Call for urgent spending on education, Dublin airport flight delays and Trump’s trade wars

Business Today: the best news, analysis and comment from ‘The Irish Times’ business desk

Ibec  says  the money to be set aside for the “rainy day” fund should be used instead to address the funding crisis in higher education, which it described as one of the biggest issues facing the State.

Ibec says the money to be set aside for the “rainy day” fund should be used instead to address the funding crisis in higher education, which it described as one of the biggest issues facing the State.

 

Ibec has criticised the Government’s plan to establish a so-called “rainy day fund”, suggesting the pot of money to be set aside is too small to act as a buffer against future economic shocks. In a pre-budget submission, the employers’ group said the money should be used instead to address the funding crisis in higher education, which it described as one of the biggest issues facing the State.

Irish Water is to be separated from Ervia and established as a single national utility to operate the State’s water services. The proposals, which were presented to Cabinet by Minister for Housing Eoghan Murphy last Thursday for approval, will come into effect by 2023, The Irish Times has learned.

Around one-in-four flights at Ireland’s biggest airport are delayed, according to figures released recently, prompting concern amongst airlines about a squeeze on facilities there. One international carrier says large numbers of craft have to queue on taxiways for long periods waiting for their turn to take off.

In his column, Chris Johns argues that Donald Trump’s trade wars - and his other antics - run many more risks than a mere dent to global economic growth. “If ignorance of history is a dominant characteristic of too many of our leaders, so is their unwillingness to try and understand what motivates others.”

With China and the EU facing into trade wars with the US, both sides meeting today in Beijing for the 20th EU-China summit, hoping to cement an alliance in defence of the World Trade Organisation and the rules-based international trading system. The same message will come from the EU-Japan summit in Tokyo on Tuesday.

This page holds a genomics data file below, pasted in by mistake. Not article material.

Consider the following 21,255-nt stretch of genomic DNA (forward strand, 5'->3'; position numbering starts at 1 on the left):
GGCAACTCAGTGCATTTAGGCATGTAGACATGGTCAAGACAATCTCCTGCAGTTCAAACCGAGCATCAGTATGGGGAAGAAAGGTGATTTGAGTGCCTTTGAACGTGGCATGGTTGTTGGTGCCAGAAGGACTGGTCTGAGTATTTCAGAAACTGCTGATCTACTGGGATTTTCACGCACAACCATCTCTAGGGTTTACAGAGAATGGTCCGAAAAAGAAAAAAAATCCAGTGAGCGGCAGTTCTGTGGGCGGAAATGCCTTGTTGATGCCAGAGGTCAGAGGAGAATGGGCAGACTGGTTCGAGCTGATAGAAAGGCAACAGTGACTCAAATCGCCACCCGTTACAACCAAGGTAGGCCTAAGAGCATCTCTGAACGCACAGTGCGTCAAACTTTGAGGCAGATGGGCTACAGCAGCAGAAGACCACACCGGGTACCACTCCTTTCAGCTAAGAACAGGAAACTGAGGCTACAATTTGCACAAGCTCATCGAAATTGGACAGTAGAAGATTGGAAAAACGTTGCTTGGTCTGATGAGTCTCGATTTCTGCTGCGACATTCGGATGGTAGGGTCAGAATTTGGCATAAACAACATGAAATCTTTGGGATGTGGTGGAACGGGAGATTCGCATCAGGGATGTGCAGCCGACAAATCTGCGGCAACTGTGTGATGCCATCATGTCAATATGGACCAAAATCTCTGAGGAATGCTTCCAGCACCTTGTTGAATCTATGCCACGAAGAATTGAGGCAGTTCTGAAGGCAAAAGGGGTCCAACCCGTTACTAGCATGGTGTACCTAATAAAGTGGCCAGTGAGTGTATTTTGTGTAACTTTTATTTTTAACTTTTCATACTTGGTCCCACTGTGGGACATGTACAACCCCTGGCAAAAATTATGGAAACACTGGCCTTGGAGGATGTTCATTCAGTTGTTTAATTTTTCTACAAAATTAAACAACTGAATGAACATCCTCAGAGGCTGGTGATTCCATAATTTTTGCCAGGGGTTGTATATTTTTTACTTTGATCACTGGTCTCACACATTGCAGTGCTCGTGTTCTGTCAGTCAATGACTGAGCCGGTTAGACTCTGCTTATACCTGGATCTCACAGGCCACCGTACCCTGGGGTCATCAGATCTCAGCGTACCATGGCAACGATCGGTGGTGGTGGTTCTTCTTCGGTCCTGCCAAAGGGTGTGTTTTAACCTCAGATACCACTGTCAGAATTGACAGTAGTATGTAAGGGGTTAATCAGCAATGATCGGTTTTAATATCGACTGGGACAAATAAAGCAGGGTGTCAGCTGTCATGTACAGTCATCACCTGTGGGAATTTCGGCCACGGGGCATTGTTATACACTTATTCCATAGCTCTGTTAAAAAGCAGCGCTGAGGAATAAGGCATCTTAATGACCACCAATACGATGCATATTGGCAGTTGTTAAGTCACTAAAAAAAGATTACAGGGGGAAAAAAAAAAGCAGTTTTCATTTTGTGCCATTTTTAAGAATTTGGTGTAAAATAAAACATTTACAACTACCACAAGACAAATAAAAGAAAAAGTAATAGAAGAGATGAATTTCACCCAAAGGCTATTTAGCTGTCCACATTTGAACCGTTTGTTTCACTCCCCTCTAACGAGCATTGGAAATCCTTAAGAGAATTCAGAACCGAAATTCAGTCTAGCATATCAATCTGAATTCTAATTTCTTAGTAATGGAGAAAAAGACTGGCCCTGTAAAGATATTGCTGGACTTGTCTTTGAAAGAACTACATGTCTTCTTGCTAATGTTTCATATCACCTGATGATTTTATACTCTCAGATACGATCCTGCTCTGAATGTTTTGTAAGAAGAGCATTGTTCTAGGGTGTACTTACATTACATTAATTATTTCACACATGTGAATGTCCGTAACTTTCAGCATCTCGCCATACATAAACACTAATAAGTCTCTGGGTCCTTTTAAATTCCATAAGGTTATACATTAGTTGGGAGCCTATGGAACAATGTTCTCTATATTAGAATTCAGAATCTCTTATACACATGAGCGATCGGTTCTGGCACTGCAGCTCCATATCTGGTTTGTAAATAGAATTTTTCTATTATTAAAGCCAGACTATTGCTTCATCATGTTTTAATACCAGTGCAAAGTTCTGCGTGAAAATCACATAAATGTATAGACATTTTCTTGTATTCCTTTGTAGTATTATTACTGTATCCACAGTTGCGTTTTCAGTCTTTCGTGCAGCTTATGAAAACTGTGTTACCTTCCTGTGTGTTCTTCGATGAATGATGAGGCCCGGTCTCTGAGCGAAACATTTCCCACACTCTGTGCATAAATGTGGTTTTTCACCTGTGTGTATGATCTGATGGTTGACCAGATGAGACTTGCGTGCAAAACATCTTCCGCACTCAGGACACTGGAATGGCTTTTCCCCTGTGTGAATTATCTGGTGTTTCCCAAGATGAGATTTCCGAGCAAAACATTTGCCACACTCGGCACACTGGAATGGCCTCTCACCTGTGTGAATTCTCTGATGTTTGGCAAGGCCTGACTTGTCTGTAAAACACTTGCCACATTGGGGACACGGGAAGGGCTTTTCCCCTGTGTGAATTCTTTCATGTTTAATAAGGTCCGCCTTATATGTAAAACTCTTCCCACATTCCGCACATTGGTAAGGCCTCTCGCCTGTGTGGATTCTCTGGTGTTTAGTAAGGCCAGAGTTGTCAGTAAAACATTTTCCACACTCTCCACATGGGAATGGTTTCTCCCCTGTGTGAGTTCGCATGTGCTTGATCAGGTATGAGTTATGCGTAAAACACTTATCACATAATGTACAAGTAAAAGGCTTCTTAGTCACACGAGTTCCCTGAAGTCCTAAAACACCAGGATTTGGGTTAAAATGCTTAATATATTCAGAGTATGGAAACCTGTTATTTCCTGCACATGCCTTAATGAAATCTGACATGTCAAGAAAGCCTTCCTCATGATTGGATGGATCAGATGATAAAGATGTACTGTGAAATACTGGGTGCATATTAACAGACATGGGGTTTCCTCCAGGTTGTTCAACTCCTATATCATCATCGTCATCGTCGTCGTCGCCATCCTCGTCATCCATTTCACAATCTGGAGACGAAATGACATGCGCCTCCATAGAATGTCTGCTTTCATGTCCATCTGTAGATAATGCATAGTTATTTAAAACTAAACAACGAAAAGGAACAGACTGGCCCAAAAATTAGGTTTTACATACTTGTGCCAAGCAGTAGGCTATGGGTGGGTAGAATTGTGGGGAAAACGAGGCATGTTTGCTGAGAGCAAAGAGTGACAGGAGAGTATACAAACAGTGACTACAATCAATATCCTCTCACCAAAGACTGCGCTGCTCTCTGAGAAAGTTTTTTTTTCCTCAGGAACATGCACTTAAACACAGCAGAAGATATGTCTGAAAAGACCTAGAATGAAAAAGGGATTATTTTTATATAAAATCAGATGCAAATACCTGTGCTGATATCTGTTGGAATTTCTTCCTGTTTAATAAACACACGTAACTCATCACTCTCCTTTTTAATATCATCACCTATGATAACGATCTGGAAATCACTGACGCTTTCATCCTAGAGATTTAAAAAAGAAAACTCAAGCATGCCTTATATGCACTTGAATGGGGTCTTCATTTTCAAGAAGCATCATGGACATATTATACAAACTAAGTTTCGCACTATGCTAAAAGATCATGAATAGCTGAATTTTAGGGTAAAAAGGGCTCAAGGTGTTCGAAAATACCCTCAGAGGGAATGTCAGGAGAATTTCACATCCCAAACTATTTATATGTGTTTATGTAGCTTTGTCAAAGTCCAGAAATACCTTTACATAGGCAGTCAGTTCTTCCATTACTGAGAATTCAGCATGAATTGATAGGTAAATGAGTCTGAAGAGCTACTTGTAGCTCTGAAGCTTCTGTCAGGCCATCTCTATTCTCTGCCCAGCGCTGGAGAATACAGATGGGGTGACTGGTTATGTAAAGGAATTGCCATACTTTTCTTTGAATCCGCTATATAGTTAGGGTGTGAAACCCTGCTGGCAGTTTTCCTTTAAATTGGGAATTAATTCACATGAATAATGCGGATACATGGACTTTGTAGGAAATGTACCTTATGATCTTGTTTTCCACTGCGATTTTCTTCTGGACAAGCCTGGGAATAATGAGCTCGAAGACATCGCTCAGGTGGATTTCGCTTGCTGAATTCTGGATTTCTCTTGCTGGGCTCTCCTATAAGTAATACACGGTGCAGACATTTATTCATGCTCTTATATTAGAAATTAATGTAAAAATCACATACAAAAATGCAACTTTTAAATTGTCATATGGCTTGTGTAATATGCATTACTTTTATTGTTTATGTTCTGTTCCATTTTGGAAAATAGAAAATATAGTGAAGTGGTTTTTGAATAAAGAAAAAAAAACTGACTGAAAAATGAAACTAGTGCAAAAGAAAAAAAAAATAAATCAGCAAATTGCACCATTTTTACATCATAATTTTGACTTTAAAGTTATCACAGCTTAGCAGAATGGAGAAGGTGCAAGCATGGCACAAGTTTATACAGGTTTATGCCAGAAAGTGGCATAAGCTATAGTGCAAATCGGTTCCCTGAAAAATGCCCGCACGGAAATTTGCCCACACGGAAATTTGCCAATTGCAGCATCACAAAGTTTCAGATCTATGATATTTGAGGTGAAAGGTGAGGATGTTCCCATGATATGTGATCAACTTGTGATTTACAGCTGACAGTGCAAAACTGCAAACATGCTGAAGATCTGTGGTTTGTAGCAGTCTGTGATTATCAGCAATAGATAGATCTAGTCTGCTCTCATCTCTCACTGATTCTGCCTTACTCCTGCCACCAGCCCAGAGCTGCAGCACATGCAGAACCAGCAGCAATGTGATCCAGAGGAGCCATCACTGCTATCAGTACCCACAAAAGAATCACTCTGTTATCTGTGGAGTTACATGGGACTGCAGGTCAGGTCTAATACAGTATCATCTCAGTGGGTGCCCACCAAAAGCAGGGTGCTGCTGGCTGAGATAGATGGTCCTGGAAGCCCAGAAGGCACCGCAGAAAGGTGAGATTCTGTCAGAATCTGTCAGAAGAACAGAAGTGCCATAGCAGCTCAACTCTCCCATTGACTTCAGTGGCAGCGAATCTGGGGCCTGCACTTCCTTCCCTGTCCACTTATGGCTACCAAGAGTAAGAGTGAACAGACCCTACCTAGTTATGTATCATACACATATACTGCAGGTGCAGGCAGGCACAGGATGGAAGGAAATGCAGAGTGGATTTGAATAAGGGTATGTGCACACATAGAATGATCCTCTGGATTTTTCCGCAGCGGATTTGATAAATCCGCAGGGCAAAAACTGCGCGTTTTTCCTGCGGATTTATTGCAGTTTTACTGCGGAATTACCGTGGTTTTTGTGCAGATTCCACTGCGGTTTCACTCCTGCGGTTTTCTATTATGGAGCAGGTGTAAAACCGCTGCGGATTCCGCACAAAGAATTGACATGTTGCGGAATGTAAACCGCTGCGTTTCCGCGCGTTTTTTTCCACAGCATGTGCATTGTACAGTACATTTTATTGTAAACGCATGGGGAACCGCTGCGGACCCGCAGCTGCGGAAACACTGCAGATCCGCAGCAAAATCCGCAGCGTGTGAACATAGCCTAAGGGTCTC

China is also in the sights of the owners of Kildare Village outlet mall, while is looking to woo more Chinese tourists to the designer outlet mall by teaming up with both Hainan and Cathay Pacific to help promote the shopping centre to inbound passengers.

US doughnut chain Krispy Kreme has said it is to create 150 jobs with the opening of its first factory store and drive-through in Ireland. The company, which first announced plans to open here two years ago will open its new store at a site adjacent to the Blanchardstown shopping centre in September.

The former South African anti-apartheid finance minister, Trevor Manuel, is now an economic envoy for the country and on a mission to boost investment in an economy which flits between first and second biggest on the African continent. Over a coffee with The Irish Times, Manuel’s message to prospective investors is that his country is very much open for business. Opportunities are clear in areas including financial services, energy, sport and the food sector, he explains.

Pilita Clark asks how, despite the advances in science and technology, the modern traveller is still stumped with it comes to the best way to pack a suitcase. “Remember that the human species has managed to get itself to the moon and back. One day, it will also know how to pack.”